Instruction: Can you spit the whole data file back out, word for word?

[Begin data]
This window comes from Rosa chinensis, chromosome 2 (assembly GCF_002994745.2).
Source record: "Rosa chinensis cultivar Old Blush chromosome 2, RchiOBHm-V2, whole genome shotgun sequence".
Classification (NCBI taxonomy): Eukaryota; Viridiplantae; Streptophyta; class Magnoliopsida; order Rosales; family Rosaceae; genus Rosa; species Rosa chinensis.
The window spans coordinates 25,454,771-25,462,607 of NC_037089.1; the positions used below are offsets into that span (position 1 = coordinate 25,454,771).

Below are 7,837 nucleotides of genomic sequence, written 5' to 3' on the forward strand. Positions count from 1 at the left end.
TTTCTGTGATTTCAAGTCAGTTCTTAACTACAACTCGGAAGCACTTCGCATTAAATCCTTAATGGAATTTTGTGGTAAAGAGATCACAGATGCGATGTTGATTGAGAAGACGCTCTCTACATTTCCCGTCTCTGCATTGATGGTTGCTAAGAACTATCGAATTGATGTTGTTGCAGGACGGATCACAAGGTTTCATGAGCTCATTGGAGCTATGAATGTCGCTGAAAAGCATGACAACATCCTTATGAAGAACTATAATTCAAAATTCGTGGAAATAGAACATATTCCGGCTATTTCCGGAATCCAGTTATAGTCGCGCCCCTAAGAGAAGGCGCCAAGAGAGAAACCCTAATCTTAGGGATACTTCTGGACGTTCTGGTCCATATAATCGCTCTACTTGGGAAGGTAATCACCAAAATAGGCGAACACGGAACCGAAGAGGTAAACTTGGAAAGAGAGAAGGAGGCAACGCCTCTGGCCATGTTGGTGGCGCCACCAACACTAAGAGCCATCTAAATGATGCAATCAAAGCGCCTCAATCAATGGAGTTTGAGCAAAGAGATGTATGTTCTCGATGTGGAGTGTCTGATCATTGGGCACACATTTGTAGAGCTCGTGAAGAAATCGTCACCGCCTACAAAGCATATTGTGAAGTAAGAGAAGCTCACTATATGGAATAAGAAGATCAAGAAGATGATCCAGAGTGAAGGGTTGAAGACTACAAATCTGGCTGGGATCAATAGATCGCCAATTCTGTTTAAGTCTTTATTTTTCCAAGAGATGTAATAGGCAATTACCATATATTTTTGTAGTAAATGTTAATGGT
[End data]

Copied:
This window comes from Rosa chinensis, chromosome 2 (assembly GCF_002994745.2).
Source record: "Rosa chinensis cultivar Old Blush chromosome 2, RchiOBHm-V2, whole genome shotgun sequence".
Classification (NCBI taxonomy): Eukaryota; Viridiplantae; Streptophyta; class Magnoliopsida; order Rosales; family Rosaceae; genus Rosa; species Rosa chinensis.
The window spans coordinates 25,454,771-25,462,607 of NC_037089.1; the positions used below are offsets into that span (position 1 = coordinate 25,454,771).

Below are 7,837 nucleotides of genomic sequence, written 5' to 3' on the forward strand. Positions count from 1 at the left end.
TTTCTGTGATTTCAAGTCAGTTCTTAACTACAACTCGGAAGCACTTCGCATTAAATCCTTAATGGAATTTTGTGGTAAAGAGATCACAGATGCGATGTTGATTGAGAAGACGCTCTCTACATTTCCCGTCTCTGCATTGATGGTTGCTAAGAACTATCGAATTGATGTTGTTGCAGGACGGATCACAAGGTTTCATGAGCTCATTGGAGCTATGAATGTCGCTGAAAAGCATGACAACATCCTTATGAAGAACTATAATTCAAAATTCGTGGAAATAGAACATATTCCGGCTATTTCCGGAATCCAGTTATAGTCGCGCCCCTAAGAGAAGGCGCCAAGAGAGAAACCCTAATCTTAGGGATACTTCTGGACGTTCTGGTCCATATAATCGCTCTACTTGGGAAGGTAATCACCAAAATAGGCGAACACGGAACCGAAGAGGTAAACTTGGAAAGAGAGAAGGAGGCAACGCCTCTGGCCATGTTGGTGGCGCCACCAACACTAAGAGCCATCTAAATGATGCAATCAAAGCGCCTCAATCAATGGAGTTTGAGCAAAGAGATGTATGTTCTCGATGTGGAGTGTCTGATCATTGGGCACACATTTGTAGAGCTCGTGAAGAAATCGTCACCGCCTACAAAGCATATTGTGAAGTAAGAGAAGCTCACTATATGGAATAAGAAGATCAAGAAGATGATCCAGAGTGAAGGGTTGAAGACTACAAATCTGGCTGGGATCAATAGATCGCCAATTCTGTTTAAGTCTTTATTTTTCCAAGAGATGTAATAGGCAATTACCATATATTTTTGTAGTAAATGTTAATGGT